Ganymede (IPA: /ˈgænɪˌmiːd/, gan'-i-meed, Greek Γανυμήδης) is Jupiter's largest moon, and indeed the largest moon in the entire solar system; it is larger in diameter than Mercury but only about half its mass. Ganymede is much larger than Pluto. Ganymede is the only planetary satellite (besides the Moon) that can be seen by the naked eye - but only with very good eyesight during ideal seeing conditions. Therefore it is no surprise that it was discovered only in 1610 by Galileo Galilei and named after the cup-bearer of the Greek gods, beloved of Zeus (see Ganymede (mythology)). Although the name "Ganymede" was suggested by Simon Marius soon after its discovery, this name and the names of the other Galilean satellites fell into disfavor for a considerable time, and were not revived in common use until the mid-20th century. In much of the earlier astronomical literature, it is simply referred to by its Roman numeral designation as Jupiter III or as the "third satellite of Jupiter". Ganymede is the only Galilean moon of Jupiter named after a male figure.
Ganymede is composed of silicate rock and water ice, with an ice crust floating over a slushy mantle that may contain a layer of liquid water. Preliminary indications from the Galileo orbiter data suggest that Ganymede is differentiated into a three layer structure: a small molten iron or iron/sulfur core surrounded by a rocky silicate mantle with an icy shell on top. This metallic core suggests a greater degree of heating at some time in Ganymede's past than had previously been proposed. In fact, Ganymede may be similar to Io with an additional outer layer of ice.
The sharp boundary between the dark Nicholson Regio and the bright Harpagia Sulcus
Interior of Ganymede
The Ganymedean surface is a roughly equal mix of two types of terrain: very old, highly cratered dark regions and somewhat younger (but still ancient) lighter regions marked with an extensive array of grooves and ridges. Their origin is clearly of a tectonic nature; Ganymede's crust appears to be divided into separate plates which, like Earth's tectonic plates, are able to move independently and interact along fracture zones producing mountain ranges. Features reminiscent of old lava flows have also been observed. In this respect, Ganymede may be more similar to the Earth than either Venus or Mars (though there is no evidence of recent tectonic activity). Similar ridge and groove terrain is seen on Enceladus, Miranda and Ariel. The dark regions are similar to the surface of Callisto.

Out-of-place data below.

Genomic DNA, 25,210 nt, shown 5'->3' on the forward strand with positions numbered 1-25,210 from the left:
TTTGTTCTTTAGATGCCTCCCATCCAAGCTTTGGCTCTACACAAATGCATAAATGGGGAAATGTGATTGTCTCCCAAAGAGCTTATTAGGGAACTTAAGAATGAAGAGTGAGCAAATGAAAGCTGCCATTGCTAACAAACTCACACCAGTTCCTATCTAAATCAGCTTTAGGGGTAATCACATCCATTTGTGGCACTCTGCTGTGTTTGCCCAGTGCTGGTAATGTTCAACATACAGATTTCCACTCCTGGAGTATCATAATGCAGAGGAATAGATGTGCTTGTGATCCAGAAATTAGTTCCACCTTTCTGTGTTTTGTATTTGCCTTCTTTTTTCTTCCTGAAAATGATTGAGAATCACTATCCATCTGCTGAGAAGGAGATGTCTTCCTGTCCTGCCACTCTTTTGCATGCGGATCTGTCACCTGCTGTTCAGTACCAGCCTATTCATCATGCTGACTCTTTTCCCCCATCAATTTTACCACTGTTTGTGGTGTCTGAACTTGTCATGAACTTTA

Extensive cratering is seen on both types of terrain. The density of cratering indicates an age of 3 to 3.5 billion years, similar to the Moon. Craters both overlay and are cross cut by the groove systems indicating that the grooves are quite ancient, too. Relatively young craters with rays of ejecta are also visible. Unlike on the Moon, however, Ganymedean craters are quite flat, lacking the ring mountains and central depressions common to craters on the Moon and Mercury. This is probably due to the relatively weak nature of Ganymede's icy crust which can flow over geologic time and thereby soften the relief. Ancient craters whose relief has disappeared leaving only a "ghost" of a crater are known as palimpsests.
The largest feature on Ganymede is a dark plain named Galileo Regio, as well as a series of concentric ridges that are remnants of an ancient impact crater long since obscured by subsequent geological activity.
In the mid-1980s, a team of Indian and American astronomers working at Indonesia's Lembang Observatory detected a thin atmosphere around Ganymede during an occultation when Jupiter passed in front of a star. Evidence for a tenuous oxygen atmosphere on Ganymede, very similar to the one found on Europa, has been found recently by the Hubble Space Telescope. Note that this is not necessarily evidence of life; it is thought that the oxygen is produced when water ice on Ganymede's surface is split into hydrogen and oxygen by radiation and then the hydrogen is lost due to its low atomic mass.
The Galileo orbiter's first flyby of Ganymede discovered that Ganymede has its own magnetosphere field embedded inside Jupiter's huge one. This is probably generated in a similar fashion to the Earth's: as a result of motion of conducting material in the interior. It is thought that this conductive material may be a layer of liquid water with a high salt concentration, or it may originate in Ganymede's metallic core. Ganymede is the only moon known to have a magnetosphere.
Ganymede in fiction
List of craters on Ganymede
The asteroid 1036 Ganymed
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Jupiter's natural satellites
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